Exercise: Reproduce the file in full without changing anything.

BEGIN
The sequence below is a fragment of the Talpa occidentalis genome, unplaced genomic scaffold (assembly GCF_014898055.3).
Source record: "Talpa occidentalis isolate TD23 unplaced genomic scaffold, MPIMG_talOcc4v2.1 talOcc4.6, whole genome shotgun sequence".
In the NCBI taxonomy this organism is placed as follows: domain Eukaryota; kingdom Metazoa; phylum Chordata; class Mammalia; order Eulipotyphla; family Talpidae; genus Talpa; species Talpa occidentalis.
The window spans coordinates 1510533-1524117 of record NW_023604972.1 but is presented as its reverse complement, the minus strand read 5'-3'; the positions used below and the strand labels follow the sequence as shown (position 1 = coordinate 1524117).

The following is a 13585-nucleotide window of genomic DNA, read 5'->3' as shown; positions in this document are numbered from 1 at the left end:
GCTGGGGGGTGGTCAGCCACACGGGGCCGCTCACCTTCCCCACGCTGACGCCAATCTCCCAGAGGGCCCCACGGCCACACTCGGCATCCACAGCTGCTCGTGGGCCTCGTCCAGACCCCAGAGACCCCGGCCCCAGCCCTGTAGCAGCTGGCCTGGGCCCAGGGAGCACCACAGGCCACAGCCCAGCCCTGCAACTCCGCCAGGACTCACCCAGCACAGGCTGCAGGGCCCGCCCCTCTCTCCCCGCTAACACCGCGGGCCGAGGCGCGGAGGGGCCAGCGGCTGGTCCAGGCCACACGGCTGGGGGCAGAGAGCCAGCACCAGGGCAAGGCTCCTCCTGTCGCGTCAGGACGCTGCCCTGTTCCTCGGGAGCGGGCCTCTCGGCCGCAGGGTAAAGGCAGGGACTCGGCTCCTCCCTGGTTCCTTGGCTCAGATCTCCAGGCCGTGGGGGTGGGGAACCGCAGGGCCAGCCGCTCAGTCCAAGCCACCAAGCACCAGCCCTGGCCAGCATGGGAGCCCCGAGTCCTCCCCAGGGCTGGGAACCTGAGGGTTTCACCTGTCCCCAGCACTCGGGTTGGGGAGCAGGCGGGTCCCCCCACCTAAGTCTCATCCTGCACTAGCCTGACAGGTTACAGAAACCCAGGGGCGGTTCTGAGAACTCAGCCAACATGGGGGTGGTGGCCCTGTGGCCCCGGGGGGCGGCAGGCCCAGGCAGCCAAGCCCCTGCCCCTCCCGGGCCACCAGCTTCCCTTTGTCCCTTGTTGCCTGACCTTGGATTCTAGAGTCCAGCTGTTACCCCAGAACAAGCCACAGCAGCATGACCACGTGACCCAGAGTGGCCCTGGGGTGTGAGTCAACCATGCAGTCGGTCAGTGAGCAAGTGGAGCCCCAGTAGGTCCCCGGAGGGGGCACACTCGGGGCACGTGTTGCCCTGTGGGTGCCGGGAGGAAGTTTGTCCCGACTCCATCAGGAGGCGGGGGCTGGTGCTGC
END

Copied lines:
The sequence below is a fragment of the Talpa occidentalis genome, unplaced genomic scaffold (assembly GCF_014898055.3).
Source record: "Talpa occidentalis isolate TD23 unplaced genomic scaffold, MPIMG_talOcc4v2.1 talOcc4.6, whole genome shotgun sequence".
In the NCBI taxonomy this organism is placed as follows: domain Eukaryota; kingdom Metazoa; phylum Chordata; class Mammalia; order Eulipotyphla; family Talpidae; genus Talpa; species Talpa occidentalis.
The window spans coordinates 1510533-1524117 of record NW_023604972.1 but is presented as its reverse complement, the minus strand read 5'-3'; the positions used below and the strand labels follow the sequence as shown (position 1 = coordinate 1524117).

The following is a 13585-nucleotide window of genomic DNA, read 5'->3' as shown; positions in this document are numbered from 1 at the left end:
GCTGGGGGGTGGTCAGCCACACGGGGCCGCTCACCTTCCCCACGCTGACGCCAATCTCCCAGAGGGCCCCACGGCCACACTCGGCATCCACAGCTGCTCGTGGGCCTCGTCCAGACCCCAGAGACCCCGGCCCCAGCCCTGTAGCAGCTGGCCTGGGCCCAGGGAGCACCACAGGCCACAGCCCAGCCCTGCAACTCCGCCAGGACTCACCCAGCACAGGCTGCAGGGCCCGCCCCTCTCTCCCCGCTAACACCGCGGGCCGAGGCGCGGAGGGGCCAGCGGCTGGTCCAGGCCACACGGCTGGGGGCAGAGAGCCAGCACCAGGGCAAGGCTCCTCCTGTCGCGTCAGGACGCTGCCCTGTTCCTCGGGAGCGGGCCTCTCGGCCGCAGGGTAAAGGCAGGGACTCGGCTCCTCCCTGGTTCCTTGGCTCAGATCTCCAGGCCGTGGGGGTGGGGAACCGCAGGGCCAGCCGCTCAGTCCAAGCCACCAAGCACCAGCCCTGGCCAGCATGGGAGCCCCGAGTCCTCCCCAGGGCTGGGAACCTGAGGGTTTCACCTGTCCCCAGCACTCGGGTTGGGGAGCAGGCGGGTCCCCCCACCTAAGTCTCATCCTGCACTAGCCTGACAGGTTACAGAAACCCAGGGGCGGTTCTGAGAACTCAGCCAACATGGGGGTGGTGGCCCTGTGGCCCCGGGGGGCGGCAGGCCCAGGCAGCCAAGCCCCTGCCCCTCCCGGGCCACCAGCTTCCCTTTGTCCCTTGTTGCCTGACCTTGGATTCTAGAGTCCAGCTGTTACCCCAGAACAAGCCACAGCAGCATGACCACGTGACCCAGAGTGGCCCTGGGGTGTGAGTCAACCATGCAGTCGGTCAGTGAGCAAGTGGAGCCCCAGTAGGTCCCCGGAGGGGGCACACTCGGGGCACGTGTTGCCCTGTGGGTGCCGGGAGGAAGTTTGTCCCGACTCCATCAGGAGGCGGGGGCTGGTGCTGC